“You’re trusting too much in what you can see” brings to mind the story of David, a young shepherd, and his encounter with Goliath. For forty days, Goliath, a Philistine champion, “strutted in front of the Israelite army,” taunting them to send someone out to fight him (1 Samuel 17:16 NLT). But what the people focused on naturally caused them fear. Then young David showed up because his father asked him to take supplies to his older brothers (v. 18).
How did David look at the situation? By faith in God, not by sight. He saw the giant but trusted that God would rescue his people. Even though he was just a boy, he told King Saul, “Don’t worry about this Philistine . . . . I’ll go fight him!” (v. 32 NLT). Then he told Goliath, “The battle is the Lord’s, and he will give all of you into our hands” (v. 47). And that’s just what God did.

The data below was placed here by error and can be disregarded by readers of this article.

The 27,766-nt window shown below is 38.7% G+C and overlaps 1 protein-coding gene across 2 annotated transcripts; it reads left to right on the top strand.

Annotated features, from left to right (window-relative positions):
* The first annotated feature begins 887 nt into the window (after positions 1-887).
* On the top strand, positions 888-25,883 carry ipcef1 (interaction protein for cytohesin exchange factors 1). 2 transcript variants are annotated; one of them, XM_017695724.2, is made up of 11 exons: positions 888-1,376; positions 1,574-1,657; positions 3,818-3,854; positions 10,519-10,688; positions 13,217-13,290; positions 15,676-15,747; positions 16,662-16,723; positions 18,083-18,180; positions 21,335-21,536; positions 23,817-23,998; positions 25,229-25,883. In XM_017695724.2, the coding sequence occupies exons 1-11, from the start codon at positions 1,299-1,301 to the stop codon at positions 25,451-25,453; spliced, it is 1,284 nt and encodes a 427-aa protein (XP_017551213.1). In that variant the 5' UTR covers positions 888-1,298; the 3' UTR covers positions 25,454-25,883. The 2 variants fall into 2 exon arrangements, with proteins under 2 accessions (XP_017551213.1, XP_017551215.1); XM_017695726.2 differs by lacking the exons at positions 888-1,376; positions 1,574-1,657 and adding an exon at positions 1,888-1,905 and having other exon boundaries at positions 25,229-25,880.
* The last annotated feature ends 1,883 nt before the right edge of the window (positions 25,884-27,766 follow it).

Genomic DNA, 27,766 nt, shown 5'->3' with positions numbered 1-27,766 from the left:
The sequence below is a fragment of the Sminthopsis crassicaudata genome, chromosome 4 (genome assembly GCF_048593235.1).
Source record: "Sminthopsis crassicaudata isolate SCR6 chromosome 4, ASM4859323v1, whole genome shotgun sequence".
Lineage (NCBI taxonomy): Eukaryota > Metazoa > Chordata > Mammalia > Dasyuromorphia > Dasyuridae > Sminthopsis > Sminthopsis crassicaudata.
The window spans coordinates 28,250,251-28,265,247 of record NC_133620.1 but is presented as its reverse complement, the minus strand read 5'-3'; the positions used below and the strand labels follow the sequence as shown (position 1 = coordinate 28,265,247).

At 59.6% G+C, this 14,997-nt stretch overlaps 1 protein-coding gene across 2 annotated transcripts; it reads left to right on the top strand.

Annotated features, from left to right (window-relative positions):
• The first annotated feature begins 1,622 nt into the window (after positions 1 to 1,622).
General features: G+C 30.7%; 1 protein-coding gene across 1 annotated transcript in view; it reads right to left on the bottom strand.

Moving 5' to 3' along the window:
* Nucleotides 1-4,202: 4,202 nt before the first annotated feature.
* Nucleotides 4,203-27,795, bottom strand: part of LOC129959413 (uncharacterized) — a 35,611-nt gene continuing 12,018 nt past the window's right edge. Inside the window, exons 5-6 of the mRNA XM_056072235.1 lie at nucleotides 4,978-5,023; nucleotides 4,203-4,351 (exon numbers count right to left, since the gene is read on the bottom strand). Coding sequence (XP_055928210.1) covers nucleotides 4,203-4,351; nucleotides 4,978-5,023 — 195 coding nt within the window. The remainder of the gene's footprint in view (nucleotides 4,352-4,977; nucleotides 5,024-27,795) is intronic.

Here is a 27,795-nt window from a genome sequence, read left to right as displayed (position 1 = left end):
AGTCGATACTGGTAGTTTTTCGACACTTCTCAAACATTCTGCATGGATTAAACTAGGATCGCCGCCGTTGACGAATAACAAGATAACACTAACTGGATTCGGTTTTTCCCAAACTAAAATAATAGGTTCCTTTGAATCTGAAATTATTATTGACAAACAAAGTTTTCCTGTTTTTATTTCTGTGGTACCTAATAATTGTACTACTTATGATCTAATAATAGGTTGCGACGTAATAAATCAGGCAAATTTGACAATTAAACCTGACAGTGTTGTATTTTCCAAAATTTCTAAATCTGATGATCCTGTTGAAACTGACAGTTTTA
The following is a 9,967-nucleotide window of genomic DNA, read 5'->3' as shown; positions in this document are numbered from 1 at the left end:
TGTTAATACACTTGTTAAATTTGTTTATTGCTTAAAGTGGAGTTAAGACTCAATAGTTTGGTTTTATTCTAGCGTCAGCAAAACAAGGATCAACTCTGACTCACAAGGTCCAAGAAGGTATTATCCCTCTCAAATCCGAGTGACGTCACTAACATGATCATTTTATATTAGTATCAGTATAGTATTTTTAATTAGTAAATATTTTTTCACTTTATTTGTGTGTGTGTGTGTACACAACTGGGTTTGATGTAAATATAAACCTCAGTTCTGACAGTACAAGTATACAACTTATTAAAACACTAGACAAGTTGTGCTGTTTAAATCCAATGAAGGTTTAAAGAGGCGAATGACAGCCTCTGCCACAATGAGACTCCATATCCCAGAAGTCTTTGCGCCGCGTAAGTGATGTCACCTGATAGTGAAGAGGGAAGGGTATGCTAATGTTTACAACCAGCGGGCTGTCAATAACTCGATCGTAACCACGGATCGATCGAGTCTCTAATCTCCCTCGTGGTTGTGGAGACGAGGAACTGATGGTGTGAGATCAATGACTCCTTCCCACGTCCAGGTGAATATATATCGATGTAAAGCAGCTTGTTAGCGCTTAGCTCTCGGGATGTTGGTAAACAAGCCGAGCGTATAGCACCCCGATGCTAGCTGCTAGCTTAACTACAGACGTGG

Trusting in God’s character and power can help us to more closely live by faith rather than by sight.
The professor ended his online class in one of two ways each time. He’d say, “See you next time” or “Have a good weekend.” Some students would respond with “Thank you. You too!” But one day a student responded, “I love you.” Surprised, he replied, “I love you too!” That evening the classmates agreed to create an “I love you chain” for the next class time in appreciation for their professor who had to teach to a blank screen on his computer. A few days later when he finished teaching, the professor said, “See you next time,” and one by one the students replied, “I love you.” They continued this practice for months. The teacher said this created a strong bond with his students, and he now feels they’re “family.”